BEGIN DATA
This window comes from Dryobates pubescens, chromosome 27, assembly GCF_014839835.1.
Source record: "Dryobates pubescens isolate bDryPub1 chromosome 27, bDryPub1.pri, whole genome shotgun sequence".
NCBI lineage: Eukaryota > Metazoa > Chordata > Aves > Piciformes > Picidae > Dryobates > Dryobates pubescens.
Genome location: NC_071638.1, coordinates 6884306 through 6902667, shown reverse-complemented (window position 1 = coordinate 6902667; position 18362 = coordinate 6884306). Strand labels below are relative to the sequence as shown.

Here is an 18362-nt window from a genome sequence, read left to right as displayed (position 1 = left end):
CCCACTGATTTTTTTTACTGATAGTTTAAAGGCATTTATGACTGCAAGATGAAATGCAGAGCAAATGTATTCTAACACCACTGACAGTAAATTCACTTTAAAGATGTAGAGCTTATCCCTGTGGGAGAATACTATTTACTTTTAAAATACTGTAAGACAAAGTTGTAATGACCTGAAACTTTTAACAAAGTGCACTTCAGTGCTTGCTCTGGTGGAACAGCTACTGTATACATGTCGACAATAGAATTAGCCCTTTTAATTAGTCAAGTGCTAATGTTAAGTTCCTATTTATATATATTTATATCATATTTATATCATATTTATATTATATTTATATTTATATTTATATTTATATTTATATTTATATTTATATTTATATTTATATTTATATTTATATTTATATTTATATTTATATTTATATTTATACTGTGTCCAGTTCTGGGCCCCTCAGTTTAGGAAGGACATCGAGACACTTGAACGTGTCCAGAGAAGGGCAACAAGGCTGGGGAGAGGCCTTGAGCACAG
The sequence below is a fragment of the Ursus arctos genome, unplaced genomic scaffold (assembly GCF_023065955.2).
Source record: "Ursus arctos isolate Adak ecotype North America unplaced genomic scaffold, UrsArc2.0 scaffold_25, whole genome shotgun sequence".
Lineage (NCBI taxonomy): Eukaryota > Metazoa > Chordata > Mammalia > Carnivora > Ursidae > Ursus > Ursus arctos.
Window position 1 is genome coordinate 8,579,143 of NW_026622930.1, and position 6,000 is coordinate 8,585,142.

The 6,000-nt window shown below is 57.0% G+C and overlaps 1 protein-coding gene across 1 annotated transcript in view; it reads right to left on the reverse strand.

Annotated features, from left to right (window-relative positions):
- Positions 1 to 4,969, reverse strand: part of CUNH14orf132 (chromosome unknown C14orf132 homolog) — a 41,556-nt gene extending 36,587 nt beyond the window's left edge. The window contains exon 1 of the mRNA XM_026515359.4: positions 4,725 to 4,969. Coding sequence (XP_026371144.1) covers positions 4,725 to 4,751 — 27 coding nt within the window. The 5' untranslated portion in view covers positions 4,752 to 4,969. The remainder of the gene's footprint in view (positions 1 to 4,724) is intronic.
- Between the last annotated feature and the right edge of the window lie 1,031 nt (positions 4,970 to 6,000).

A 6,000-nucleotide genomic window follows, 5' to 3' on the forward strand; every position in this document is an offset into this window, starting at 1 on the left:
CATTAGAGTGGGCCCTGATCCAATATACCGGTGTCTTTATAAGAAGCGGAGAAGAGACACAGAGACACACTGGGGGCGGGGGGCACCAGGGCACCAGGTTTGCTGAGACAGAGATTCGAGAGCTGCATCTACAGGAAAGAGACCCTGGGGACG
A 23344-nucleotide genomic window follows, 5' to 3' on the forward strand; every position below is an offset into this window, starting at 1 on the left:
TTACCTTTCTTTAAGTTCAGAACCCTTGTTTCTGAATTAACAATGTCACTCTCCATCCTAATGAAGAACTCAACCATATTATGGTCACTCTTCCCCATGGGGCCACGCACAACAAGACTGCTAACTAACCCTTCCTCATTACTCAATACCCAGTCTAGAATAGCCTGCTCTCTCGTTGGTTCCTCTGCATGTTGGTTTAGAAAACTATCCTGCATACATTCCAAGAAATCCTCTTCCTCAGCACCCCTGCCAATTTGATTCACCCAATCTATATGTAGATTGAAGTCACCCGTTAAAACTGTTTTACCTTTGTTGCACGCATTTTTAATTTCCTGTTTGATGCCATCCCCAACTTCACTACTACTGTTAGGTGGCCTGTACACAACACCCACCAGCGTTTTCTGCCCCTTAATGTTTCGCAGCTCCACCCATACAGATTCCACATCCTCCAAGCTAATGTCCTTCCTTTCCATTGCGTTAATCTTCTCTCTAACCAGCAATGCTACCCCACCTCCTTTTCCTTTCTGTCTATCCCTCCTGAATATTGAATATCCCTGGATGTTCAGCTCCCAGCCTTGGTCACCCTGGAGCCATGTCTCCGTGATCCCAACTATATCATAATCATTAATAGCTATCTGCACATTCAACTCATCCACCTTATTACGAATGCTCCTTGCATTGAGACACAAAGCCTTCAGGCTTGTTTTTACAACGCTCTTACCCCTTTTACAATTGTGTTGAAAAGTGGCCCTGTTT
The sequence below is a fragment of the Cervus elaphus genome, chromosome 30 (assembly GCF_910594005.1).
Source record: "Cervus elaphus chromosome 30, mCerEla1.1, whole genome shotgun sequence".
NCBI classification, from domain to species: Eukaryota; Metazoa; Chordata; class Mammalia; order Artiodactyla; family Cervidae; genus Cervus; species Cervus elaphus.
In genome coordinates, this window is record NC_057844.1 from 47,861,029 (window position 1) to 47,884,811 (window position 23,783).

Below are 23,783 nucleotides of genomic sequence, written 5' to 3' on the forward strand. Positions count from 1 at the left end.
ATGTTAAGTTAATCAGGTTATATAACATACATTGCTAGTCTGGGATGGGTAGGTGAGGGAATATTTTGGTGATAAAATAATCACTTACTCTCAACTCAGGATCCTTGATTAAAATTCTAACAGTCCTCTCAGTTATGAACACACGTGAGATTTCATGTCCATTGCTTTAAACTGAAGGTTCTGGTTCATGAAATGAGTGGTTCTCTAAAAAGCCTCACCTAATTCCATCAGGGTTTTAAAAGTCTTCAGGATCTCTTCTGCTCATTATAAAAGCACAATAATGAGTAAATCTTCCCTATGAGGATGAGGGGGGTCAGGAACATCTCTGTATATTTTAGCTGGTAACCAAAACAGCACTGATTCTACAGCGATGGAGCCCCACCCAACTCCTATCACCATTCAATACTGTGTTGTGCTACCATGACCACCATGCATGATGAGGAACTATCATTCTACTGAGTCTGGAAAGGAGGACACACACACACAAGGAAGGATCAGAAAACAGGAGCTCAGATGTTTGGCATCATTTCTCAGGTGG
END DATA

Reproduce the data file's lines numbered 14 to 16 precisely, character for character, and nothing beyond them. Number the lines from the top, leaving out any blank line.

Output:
- Between the last annotated feature and the right edge of the window lie 1,031 nt (positions 4,970 to 6,000).

A 6,000-nucleotide genomic window follows, 5' to 3' on the forward strand; every position in this document is an offset into this window, starting at 1 on the left:
CATTAGAGTGGGCCCTGATCCAATATACCGGTGTCTTTATAAGAAGCGGAGAAGAGACACAGAGACACACTGGGGGCGGGGGGCACCAGGGCACCAGGTTTGCTGAGACAGAGATTCGAGAGCTGCATCTACAGGAAAGAGACCCTGGGGACG